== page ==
Jeu de Paume

Erich Salomon

12 Nov 2008 - 25 Jan 2009

Erich Salomon
Réunion de stars du cinéma
À gauche de la console : Carmen Del Rio et Ernst Lubitsch ; à droite : Maurice Chevalier, Yvonne Vallée [sa femme], Paul Kohner [producteur], Vilma Banky et Carl Laemmle. Hollywood, 1930.
Archives Erich Salomon / Berlinische Galerie, Landesmuseum für Moderne Kunst, Fotografie und Architektur, © Bildarchiv Preußisher Kulturbesitz
"The King of the Indiscreet", 1928–1938

from 12 November 2008 until 25 January 2009

Erich Salomon (born 1886), whose career and tragic destiny are intimately bound up with the political and media history of the interwar period, was certainly one of the first reporters to enter the hitherto impenetrable world of power and to reveal the private lives of celebrities to the general public. His work thus marked the beginning of a new era in photojournalism. He was the precursor of what, many years later, would become the “paparazzi method.” However, while Salomon’s procedures (unauthorised infiltration of protected spaces, “hunting his prey” and use of ultra-sophisticated equipment) are comparable with those of the modern “celebrity hunters,” his skill, ethics and, above all, his ambitions, not to mention the context in which he worked, set him very much apart from today’s people press.
Nothing in Erich Salomon’s background pointed to a career in photography. Born into a rich Berlin banking family, he studied zoology and architecture and went on to gain a doctorate in law. However, the rampant inflation after the Great War forced him to find a job. He became a photojournalist in 1928, at the age of 42, and had soon developed methods that enable him to discreetly photograph court hearings. Within three years the exploits of this brilliant autodidact had made him one of Europe’s most famous photographers.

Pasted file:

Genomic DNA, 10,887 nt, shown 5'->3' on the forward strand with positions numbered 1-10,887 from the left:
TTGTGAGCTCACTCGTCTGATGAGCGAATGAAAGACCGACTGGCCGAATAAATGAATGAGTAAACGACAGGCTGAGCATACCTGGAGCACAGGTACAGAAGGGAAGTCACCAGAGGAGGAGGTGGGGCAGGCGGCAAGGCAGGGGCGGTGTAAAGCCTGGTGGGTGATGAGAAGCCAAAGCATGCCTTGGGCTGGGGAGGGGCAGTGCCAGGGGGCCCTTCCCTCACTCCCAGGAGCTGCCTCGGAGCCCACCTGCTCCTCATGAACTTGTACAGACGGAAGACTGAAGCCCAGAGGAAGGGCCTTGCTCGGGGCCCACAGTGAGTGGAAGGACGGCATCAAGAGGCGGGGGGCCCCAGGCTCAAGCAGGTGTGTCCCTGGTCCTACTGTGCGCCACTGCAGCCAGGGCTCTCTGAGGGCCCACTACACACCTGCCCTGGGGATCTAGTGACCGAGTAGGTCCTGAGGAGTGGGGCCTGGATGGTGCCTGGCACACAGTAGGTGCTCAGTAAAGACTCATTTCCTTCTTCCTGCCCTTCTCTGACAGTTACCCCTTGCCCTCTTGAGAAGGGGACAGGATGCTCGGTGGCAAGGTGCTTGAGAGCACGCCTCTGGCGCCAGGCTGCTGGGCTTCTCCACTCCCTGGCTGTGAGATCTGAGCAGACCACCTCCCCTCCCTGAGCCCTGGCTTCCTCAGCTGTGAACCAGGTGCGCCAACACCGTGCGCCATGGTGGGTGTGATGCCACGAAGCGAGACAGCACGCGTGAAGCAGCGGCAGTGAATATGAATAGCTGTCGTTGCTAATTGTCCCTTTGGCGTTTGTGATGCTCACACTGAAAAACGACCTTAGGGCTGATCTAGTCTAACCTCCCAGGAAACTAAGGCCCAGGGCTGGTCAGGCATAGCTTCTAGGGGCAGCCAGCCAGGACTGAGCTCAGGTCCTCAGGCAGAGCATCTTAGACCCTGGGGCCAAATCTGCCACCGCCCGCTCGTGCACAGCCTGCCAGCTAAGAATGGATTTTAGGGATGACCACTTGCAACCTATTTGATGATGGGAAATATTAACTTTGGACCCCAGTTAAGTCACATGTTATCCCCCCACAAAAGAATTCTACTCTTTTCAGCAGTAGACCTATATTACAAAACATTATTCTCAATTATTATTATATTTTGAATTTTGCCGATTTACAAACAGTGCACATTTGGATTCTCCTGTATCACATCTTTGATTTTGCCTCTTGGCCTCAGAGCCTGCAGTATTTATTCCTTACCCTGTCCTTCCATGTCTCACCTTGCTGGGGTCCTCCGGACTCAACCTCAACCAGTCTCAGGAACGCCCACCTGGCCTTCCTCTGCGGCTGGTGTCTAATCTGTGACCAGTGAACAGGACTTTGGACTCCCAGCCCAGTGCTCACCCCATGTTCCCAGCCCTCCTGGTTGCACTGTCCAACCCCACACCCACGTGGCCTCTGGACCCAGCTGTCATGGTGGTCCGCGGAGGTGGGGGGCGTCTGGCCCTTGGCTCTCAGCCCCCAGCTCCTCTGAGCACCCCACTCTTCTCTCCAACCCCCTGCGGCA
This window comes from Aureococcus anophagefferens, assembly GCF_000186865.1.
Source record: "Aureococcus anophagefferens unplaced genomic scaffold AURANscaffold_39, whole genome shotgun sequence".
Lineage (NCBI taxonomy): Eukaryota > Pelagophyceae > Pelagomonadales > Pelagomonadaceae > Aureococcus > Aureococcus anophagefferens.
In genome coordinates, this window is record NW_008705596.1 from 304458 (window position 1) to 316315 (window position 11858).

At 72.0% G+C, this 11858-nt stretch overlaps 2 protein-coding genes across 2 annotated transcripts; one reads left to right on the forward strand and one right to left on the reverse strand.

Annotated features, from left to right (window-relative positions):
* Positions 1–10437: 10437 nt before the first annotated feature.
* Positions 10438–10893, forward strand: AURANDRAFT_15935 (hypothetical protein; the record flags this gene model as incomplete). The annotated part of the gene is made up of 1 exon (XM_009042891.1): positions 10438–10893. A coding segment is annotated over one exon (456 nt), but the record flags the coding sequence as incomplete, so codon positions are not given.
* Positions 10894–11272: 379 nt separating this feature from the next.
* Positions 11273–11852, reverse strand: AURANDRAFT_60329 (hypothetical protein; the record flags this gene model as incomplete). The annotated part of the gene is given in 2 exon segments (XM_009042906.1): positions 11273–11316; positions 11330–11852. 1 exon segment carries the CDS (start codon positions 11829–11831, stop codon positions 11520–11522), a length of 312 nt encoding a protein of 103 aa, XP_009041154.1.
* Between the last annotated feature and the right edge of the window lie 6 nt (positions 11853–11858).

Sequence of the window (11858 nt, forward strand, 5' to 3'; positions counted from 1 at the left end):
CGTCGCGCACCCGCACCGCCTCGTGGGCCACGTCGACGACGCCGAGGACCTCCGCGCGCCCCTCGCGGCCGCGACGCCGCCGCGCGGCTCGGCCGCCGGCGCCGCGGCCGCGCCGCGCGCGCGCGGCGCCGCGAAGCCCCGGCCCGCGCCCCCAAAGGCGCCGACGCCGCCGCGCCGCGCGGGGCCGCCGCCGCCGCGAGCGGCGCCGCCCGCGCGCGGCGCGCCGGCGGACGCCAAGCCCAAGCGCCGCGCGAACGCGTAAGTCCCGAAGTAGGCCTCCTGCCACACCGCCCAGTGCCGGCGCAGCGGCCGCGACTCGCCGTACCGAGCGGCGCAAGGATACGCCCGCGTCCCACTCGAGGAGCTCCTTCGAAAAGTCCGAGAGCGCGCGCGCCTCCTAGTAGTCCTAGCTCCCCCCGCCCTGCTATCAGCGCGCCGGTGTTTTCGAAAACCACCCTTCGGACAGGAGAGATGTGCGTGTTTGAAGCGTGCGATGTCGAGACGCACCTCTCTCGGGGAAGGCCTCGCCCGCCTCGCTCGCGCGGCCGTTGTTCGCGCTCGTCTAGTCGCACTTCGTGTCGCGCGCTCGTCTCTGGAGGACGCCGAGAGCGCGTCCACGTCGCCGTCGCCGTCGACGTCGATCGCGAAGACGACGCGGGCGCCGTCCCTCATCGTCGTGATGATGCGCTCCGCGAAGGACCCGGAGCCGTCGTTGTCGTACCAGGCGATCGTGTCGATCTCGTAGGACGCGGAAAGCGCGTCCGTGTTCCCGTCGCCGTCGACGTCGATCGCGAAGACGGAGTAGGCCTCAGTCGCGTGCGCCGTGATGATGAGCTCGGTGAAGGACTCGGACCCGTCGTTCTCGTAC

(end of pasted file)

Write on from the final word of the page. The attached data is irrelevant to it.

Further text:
With this project, the Jeu de Paume is inaugurating a cycle of three exhibitions at the Hôtel de Sully on the subject of European photography between the wars (already touched upon in the current Lee Miller retrospective at the Concorde site). The series covers three main areas: German photojournalism, as represented by Erich Salomon, avant-garde photography in Paris from 1920 to 1940, in the Christian Bouqueret collection, and, finally, war photography, through the work of Augustí Centelles during the Spanish Civil War.

This exhibition has been organized by the Berlinische Galerie, Berlin,
and the Jeu de Paume, Paris,

with support from Olympus
in partnership with Arte, De l’air,, Le Monde 2 et RFI.

Tags: Lee Miller